5. Yes they are, but Bugles never really did it for me. As I recall they are more fun to play with than eat. Loudly proclaimed views are particularly distasteful in Canada because we’re so darn polite! 🙂

    Liked by 1 person

  6. In the interest of full disclosure, Mr. Cavanaugh was well supplied with brilliant comedic material that also happened to appear on Facebook.


    • Hahaha, indeed I was. When I started getting your emails, I wondered if I was cheating, but decided that 1) I hadn’t asked for it and 2) they were such fun to read, I just went with it. Thank you kind sir for your thoughtfulness in keeping me in your fabulously fun orbit.


  7. I’ve struggled to find the right Facebook balance over the years. You’re right that it has its fair share of drawbacks and it’s easy to get obsessive with it. On the other hand, it’s been legitimately good for keeping in touch with people who I want to stay in touch with. Lately I’ve been trying to limit my use with it by only being on it for a few minutes at a time and then logging out, so that I’m not on it for hours on end or constantly checking back on it. I’ve had some success. At varying points I’ve thought about getting rid of it all together, and that may wind up coming to pass at some point, but for now I’m committed to keeping it around and trying my best to limit it.

    And agreed on the point about Facebook being bad for arguments. One too many frustrating socio-political discussions with folks with less than stellar online personalities did that for me; although, unfortunately, I do have to admit my own petulance, willful ignorance, and irascibility in a number of heated online arguments. These days I avoid it all together, and I back off the minute a conversation goes south. Concomitantly, I essentially post nothing in the way of politics on my profile anymore. It’s been worth it in order to have a sense of peace online.


  8. Have to agree, and need to try this sometime. The “suggested posts” which of course are barely-disguised ads to circumvent great add-ons like ad block plus are getting ridiculous. Lately I have been getting suggested posts for vegetarian buffets, home improvement and alcohol/drug abatement services. Oh, and Toyota, which is particularly insulting. It’s like they don’t even care what you like or don’t like, or would never buy in one hundred years. I’ve gone offline for days at a time, and even temporarily deactivated my account right after the election. But I keep coming back. The secret is to stay off the main news feed and stick to the groups you enjoy, or individual friend’s page. Of course in a few years we’ll probably see ads on friend’s pages and in the groups too, at which point I’ll probably say adios!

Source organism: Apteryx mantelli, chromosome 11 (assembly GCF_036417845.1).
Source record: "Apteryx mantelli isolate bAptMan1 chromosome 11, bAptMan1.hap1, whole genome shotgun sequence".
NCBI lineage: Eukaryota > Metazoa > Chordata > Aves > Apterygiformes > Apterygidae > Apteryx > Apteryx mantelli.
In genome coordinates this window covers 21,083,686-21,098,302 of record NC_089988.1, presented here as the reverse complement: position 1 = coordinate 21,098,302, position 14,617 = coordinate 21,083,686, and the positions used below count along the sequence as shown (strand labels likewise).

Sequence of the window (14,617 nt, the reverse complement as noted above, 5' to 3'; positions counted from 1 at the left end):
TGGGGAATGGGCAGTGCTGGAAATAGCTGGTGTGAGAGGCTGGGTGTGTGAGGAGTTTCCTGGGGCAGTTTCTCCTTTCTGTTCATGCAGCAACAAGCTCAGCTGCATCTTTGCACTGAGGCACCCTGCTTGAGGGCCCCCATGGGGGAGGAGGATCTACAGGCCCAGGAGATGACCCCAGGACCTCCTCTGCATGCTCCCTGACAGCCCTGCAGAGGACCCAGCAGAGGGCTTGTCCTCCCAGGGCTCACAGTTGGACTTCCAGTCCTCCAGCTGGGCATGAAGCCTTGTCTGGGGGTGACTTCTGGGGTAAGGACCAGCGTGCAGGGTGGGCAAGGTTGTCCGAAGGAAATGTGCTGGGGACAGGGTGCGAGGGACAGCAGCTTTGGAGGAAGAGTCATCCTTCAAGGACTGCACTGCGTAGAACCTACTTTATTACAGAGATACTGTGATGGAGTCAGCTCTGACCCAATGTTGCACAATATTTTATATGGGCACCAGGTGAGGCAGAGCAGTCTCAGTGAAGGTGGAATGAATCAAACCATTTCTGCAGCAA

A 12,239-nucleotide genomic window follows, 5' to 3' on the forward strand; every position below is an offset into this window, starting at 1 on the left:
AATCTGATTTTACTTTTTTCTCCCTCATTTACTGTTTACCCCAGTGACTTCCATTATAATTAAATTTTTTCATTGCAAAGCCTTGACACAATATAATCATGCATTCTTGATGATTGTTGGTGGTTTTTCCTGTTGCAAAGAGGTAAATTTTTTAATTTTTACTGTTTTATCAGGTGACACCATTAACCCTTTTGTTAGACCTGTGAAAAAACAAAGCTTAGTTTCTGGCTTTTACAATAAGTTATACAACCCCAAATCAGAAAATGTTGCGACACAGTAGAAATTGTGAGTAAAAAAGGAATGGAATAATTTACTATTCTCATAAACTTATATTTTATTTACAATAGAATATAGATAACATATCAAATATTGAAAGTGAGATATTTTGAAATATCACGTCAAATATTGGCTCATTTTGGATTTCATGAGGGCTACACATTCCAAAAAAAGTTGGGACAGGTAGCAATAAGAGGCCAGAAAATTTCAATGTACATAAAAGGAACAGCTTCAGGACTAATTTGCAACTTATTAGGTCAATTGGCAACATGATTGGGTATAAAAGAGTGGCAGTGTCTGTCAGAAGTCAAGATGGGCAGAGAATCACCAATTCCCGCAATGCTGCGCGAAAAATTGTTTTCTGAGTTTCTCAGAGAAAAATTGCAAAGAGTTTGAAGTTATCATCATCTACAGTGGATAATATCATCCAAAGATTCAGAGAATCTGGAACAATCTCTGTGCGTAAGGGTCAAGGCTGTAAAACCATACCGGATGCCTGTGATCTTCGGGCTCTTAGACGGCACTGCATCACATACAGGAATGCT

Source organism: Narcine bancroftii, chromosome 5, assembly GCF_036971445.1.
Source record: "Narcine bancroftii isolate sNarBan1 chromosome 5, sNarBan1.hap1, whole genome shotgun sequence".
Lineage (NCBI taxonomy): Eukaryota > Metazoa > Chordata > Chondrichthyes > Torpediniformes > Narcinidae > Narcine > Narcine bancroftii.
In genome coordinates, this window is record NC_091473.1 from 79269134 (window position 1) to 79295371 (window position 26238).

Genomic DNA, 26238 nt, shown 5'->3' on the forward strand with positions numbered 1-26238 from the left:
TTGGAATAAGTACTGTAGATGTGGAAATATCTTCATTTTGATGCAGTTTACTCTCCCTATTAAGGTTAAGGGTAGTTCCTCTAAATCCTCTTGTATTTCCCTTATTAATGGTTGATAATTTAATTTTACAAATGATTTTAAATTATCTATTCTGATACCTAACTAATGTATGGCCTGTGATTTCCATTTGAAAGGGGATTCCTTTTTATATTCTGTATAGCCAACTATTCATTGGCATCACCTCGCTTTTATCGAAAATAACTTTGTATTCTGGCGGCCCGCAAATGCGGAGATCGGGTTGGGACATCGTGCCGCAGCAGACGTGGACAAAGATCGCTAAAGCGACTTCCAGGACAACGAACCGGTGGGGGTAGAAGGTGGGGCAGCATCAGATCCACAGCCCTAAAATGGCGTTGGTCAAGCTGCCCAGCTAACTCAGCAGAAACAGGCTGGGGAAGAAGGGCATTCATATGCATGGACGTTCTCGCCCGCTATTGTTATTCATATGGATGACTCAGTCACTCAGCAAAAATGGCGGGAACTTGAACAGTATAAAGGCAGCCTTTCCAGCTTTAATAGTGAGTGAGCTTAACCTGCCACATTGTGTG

• I have not tried hopping between groups and individual pages, that seems to eliminate the chance of hearing from those who are only active occasionally but have something to say today. And yeah, sometimes the “targeted” ads are anything but.


  9. I unplugged for a month two years ago and was as surprised as you were to discover how much less “cluttered” my life and mind felt. But like you I returned, in my case because I have a fair number of friends in other countries and it’s difficult to keep up with them otherwise. The key for me has been to log in more mindfully, and with a time limit. I’ll be curious to hear how YOUR experience continues to evolve now that you’ve done the “conscious uncoupling.”


    • I don’t spend as much time on the newsfeed as before, but with my phone always logged in, I am constantly subject to “notifications”. Perhaps I should set time limits as you have and actually log out. Something to think about.

      Liked by 1 person

  10. You’re not alone at all. I’ve been surprised at how much extra mental energy I have being off it (off at least from using it for my personal life).

    Liked by 1 person

  11. What a challenge to get through! I admire your resistance! It seems to have given you a better perspective and freedom!



  12. Honestly, between CC and a couple of other very collegial gearhead forums that I read (aka am addicted to), I feel those are my real social media. I actually find FB only useful to keep up with close family and friends. And when I write that, it sounds sad. Maybe time to try an abstention.


    • Well, if family and close friends is the whole circle, it doesn’t sound bad. I made a mistake early on by not being selective enough in who gets admitted to the circle. Not good for the signal to noise ratio.